After this Mom, Eden, Daniel, Ben and I went on a short rafting trip in some rapids in which we got very wet, and when we came home the seat of my pants were still wet, which wasn’t very comfortable.

This was around 1:00, and we went to have some lunch at a Wimpy there. After lunch we went to a 4D theatre where we watched a Kids movie called Robots of Mars. The first time all of us went except Dad, Keren and Jordan, and the second time Mom watched Jordan while we went in with Dad. The movie was a childish movie, but the way the glasses change everything to look like it is actually coming out at you,
with moving chairs and air and water spray blowing at you, it was very interesting.

On our way back to the entrance, we got caught in a downpour, and we had to stand in a doorway for about 40 minutes until it stopped and we could make our way out. We were feeling cold so we went back to Wimpy to have some coffee, and when we got there, in a sheltered spot the Soweto Youth League was playing music, but the instruments they had were six different xylophones, a drum kit, two Zulu drums, and some weird metal instruments that looked like the bottom of a metal drum had been cut off and then dented in, and by hitting on different places, different sounds were produced. There were about fifteen of these, and altogether it made a very African, but nice-sounding, music. We watched them for around half an hour, and then we left.

Monday, March 1, 2010

Trumpet lessons

For quite some time I have been wanting to play an orchestral instrument. I play the piano, and I am at Grade 4 level. At first I thought about the oboe, but then as I prefer brass instruments, I decided I wanted to play the trumpet.

I decided this about a year ago, and I have been waiting since then to start. I wanted to start last year during the fourth term, but my mother said that it was better if I started in the New Year. We knew of two people who taught trumpet, but we chose the one because he lives closer.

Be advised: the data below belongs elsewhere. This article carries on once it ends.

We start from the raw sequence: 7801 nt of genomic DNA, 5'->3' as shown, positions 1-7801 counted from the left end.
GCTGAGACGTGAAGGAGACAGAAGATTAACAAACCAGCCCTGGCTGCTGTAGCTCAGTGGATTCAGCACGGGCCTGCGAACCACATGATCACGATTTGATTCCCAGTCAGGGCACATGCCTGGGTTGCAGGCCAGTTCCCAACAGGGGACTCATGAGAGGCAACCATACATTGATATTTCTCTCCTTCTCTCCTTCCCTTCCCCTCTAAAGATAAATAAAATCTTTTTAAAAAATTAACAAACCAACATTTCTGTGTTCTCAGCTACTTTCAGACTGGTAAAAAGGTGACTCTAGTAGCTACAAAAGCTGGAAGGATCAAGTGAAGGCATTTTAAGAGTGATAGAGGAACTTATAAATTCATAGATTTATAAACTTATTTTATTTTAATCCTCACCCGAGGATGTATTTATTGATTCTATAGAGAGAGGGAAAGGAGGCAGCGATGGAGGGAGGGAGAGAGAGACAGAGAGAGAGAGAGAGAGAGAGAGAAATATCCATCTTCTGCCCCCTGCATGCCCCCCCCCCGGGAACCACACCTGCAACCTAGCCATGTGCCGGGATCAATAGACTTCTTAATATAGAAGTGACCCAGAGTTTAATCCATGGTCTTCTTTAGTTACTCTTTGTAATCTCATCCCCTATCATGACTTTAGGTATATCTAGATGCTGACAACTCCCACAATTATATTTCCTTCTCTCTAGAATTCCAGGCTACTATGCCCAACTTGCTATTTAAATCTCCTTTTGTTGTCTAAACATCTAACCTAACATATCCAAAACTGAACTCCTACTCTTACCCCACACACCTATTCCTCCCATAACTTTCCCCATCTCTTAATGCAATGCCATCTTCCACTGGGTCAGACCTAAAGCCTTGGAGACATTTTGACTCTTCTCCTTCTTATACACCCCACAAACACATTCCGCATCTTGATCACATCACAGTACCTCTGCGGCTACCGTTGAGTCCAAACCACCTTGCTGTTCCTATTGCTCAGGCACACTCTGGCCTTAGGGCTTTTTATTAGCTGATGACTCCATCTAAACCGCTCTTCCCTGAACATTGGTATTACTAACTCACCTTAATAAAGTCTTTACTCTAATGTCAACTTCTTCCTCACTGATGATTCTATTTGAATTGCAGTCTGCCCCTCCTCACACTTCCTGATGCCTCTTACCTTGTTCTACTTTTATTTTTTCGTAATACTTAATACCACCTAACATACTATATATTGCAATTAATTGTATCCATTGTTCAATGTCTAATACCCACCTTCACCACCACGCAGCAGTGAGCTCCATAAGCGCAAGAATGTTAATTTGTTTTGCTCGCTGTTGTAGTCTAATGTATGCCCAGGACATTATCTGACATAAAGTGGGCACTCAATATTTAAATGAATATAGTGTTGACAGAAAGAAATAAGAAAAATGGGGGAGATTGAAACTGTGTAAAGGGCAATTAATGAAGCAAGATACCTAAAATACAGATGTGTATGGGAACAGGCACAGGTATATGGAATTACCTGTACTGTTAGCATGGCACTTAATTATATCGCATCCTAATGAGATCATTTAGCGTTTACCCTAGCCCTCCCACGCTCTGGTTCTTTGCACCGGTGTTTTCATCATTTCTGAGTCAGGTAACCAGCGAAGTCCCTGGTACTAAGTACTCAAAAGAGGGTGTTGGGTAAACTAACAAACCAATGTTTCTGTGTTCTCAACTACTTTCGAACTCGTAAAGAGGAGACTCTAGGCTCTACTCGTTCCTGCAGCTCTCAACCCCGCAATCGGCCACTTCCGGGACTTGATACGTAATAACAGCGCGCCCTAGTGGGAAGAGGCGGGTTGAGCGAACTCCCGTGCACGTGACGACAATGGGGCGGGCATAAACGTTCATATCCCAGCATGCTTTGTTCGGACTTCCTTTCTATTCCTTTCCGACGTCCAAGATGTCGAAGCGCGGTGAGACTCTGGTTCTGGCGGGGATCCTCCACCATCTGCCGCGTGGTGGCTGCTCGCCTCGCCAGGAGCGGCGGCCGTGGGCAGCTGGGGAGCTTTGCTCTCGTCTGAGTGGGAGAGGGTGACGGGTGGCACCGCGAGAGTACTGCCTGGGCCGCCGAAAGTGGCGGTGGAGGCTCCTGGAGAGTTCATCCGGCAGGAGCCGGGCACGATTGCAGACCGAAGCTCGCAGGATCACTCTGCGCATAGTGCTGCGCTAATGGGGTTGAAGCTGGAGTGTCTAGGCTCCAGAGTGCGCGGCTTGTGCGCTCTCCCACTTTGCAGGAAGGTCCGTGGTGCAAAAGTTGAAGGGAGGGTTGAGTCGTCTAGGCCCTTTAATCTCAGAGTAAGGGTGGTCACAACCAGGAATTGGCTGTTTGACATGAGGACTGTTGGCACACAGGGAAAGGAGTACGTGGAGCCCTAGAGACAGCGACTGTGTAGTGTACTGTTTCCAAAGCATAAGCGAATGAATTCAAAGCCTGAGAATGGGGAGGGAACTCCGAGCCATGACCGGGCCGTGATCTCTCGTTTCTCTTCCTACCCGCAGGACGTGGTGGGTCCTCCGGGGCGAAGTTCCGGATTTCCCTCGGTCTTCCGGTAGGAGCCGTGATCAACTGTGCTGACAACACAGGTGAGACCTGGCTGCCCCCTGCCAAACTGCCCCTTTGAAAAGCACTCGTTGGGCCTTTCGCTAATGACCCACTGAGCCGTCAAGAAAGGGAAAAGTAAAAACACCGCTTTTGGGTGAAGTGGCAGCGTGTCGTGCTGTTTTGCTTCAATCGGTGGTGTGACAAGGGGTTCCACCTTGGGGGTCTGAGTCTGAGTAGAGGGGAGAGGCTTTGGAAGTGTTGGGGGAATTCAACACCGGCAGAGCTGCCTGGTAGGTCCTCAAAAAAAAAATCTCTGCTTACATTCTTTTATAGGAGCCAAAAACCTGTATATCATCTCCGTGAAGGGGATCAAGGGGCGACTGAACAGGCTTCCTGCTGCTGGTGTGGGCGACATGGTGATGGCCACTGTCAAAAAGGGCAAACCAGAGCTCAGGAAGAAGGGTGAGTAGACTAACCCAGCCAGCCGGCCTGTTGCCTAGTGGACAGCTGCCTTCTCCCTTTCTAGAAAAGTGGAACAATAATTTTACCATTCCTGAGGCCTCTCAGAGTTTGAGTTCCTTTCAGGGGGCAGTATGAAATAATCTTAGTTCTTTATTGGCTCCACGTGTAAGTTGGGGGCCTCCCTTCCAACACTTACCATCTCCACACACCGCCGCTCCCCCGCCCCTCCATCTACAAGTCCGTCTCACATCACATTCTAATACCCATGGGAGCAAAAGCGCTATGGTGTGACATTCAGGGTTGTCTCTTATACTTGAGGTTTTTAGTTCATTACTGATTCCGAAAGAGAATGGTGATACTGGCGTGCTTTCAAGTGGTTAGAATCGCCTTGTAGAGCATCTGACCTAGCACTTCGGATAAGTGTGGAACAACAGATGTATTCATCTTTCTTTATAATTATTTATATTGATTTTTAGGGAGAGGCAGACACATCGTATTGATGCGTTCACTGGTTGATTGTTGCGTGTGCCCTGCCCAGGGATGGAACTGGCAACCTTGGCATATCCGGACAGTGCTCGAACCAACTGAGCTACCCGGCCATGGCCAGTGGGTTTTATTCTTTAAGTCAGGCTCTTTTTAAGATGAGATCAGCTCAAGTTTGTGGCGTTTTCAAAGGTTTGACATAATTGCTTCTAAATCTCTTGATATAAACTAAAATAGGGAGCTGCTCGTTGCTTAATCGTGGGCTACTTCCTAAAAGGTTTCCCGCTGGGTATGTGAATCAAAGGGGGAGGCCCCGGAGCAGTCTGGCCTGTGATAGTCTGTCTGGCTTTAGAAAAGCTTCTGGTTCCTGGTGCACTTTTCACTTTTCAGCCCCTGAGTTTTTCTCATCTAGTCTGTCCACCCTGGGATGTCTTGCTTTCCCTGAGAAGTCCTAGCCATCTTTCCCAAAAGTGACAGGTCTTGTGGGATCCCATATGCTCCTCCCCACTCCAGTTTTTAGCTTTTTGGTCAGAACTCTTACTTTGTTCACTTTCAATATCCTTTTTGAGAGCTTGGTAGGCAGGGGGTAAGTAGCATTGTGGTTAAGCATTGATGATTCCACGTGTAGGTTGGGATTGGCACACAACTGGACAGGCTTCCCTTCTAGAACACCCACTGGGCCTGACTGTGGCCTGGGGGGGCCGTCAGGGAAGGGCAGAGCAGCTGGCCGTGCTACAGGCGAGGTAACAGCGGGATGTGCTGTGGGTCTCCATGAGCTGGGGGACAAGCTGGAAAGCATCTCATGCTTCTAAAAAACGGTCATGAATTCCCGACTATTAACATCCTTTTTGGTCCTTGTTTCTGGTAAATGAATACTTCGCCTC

We decided that it would be better if we hired a trumpet at first instead of buying one, in case I didn’t enjoy playing it, because then we would have had a new trumpet that we aren’t using. We phoned Lovemore Music Centre to see if they hired out instruments, and they said that they didn’t, but knew a man that did. So my mother called him, and he said he had a trumpet we could use, and we arranged to pick it up at the music shop.

The next week I started lessons with Herrie Venter (Pronounced Harry). I have been taking lessons for six weeks now, and I am enjoying it thoroughly. Because I have been playing piano for about six years, and know a lot about music, I progressed very quickly, and I had done a years’ work in two or three weeks, and I am already playing Grade 4 pieces now, although I struggle with some of the high notes.

Our family is very musical. Both my grandmothers play piano, and one of my grandfathers. My one aunt played trombone when she was young, and my uncle played tuba in the school band. My other aunt plays piano, and used to play flute and clarinet. My mother played piano when she was young, and after she was married, she started viola. My father played cornet (which is very similar to trumpet) when he was in school in the band. My elder sister plays cello, my one brother plays the French horn, and my other brother plays violin and the recorder, which me and my sister both played when we were young (the recorder, not the violin or both).
I am enjoying the trumpet very much, and I am thinking of joining an orchestra when I am good enough. My sister plays in two, the Pretoria Youth Philharmonic Orchestra (PYPO for short), and Simphonia Juventi.